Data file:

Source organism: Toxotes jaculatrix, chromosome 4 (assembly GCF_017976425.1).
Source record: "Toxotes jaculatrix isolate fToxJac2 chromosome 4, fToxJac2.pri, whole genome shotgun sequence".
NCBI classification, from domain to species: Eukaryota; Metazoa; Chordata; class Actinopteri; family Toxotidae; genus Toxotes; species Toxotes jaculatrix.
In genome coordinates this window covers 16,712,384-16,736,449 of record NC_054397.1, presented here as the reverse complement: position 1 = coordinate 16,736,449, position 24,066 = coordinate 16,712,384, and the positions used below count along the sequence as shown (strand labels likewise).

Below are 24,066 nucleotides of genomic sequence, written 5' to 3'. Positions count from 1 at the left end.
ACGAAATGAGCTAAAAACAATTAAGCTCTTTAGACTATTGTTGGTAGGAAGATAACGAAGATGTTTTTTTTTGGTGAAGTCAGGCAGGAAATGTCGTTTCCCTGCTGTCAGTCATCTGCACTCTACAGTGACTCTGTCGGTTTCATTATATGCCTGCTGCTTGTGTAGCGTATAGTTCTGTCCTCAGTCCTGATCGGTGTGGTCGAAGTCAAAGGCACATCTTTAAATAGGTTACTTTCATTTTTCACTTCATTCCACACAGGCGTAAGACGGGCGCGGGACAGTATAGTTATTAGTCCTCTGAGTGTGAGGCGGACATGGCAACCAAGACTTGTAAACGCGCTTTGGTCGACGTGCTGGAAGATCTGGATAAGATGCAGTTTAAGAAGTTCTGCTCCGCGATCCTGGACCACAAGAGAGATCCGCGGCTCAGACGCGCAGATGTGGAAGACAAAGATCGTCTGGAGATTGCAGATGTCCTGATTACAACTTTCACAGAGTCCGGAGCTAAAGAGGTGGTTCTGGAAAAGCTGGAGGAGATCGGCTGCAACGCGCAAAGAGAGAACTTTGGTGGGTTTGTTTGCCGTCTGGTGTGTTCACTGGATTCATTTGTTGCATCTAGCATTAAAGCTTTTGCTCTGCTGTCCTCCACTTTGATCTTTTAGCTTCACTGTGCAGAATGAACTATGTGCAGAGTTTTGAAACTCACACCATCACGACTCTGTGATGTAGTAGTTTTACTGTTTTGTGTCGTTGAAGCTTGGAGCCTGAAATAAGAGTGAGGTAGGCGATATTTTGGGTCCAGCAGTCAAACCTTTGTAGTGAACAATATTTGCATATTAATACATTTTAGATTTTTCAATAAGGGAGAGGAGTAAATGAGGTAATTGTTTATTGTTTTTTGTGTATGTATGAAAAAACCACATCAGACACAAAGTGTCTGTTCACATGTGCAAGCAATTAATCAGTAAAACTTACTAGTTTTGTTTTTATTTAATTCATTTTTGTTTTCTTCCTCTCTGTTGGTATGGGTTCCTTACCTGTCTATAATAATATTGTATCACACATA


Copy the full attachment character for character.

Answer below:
Source organism: Toxotes jaculatrix, chromosome 4 (assembly GCF_017976425.1).
Source record: "Toxotes jaculatrix isolate fToxJac2 chromosome 4, fToxJac2.pri, whole genome shotgun sequence".
NCBI classification, from domain to species: Eukaryota; Metazoa; Chordata; class Actinopteri; family Toxotidae; genus Toxotes; species Toxotes jaculatrix.
In genome coordinates this window covers 16,712,384-16,736,449 of record NC_054397.1, presented here as the reverse complement: position 1 = coordinate 16,736,449, position 24,066 = coordinate 16,712,384, and the positions used below count along the sequence as shown (strand labels likewise).

Below are 24,066 nucleotides of genomic sequence, written 5' to 3'. Positions count from 1 at the left end.
ACGAAATGAGCTAAAAACAATTAAGCTCTTTAGACTATTGTTGGTAGGAAGATAACGAAGATGTTTTTTTTTGGTGAAGTCAGGCAGGAAATGTCGTTTCCCTGCTGTCAGTCATCTGCACTCTACAGTGACTCTGTCGGTTTCATTATATGCCTGCTGCTTGTGTAGCGTATAGTTCTGTCCTCAGTCCTGATCGGTGTGGTCGAAGTCAAAGGCACATCTTTAAATAGGTTACTTTCATTTTTCACTTCATTCCACACAGGCGTAAGACGGGCGCGGGACAGTATAGTTATTAGTCCTCTGAGTGTGAGGCGGACATGGCAACCAAGACTTGTAAACGCGCTTTGGTCGACGTGCTGGAAGATCTGGATAAGATGCAGTTTAAGAAGTTCTGCTCCGCGATCCTGGACCACAAGAGAGATCCGCGGCTCAGACGCGCAGATGTGGAAGACAAAGATCGTCTGGAGATTGCAGATGTCCTGATTACAACTTTCACAGAGTCCGGAGCTAAAGAGGTGGTTCTGGAAAAGCTGGAGGAGATCGGCTGCAACGCGCAAAGAGAGAACTTTGGTGGGTTTGTTTGCCGTCTGGTGTGTTCACTGGATTCATTTGTTGCATCTAGCATTAAAGCTTTTGCTCTGCTGTCCTCCACTTTGATCTTTTAGCTTCACTGTGCAGAATGAACTATGTGCAGAGTTTTGAAACTCACACCATCACGACTCTGTGATGTAGTAGTTTTACTGTTTTGTGTCGTTGAAGCTTGGAGCCTGAAATAAGAGTGAGGTAGGCGATATTTTGGGTCCAGCAGTCAAACCTTTGTAGTGAACAATATTTGCATATTAATACATTTTAGATTTTTCAATAAGGGAGAGGAGTAAATGAGGTAATTGTTTATTGTTTTTTGTGTATGTATGAAAAAACCACATCAGACACAAAGTGTCTGTTCACATGTGCAAGCAATTAATCAGTAAAACTTACTAGTTTTGTTTTTATTTAATTCATTTTTGTTTTCTTCCTCTCTGTTGGTATGGGTTCCTTACCTGTCTATAATAATATTGTATCACACATA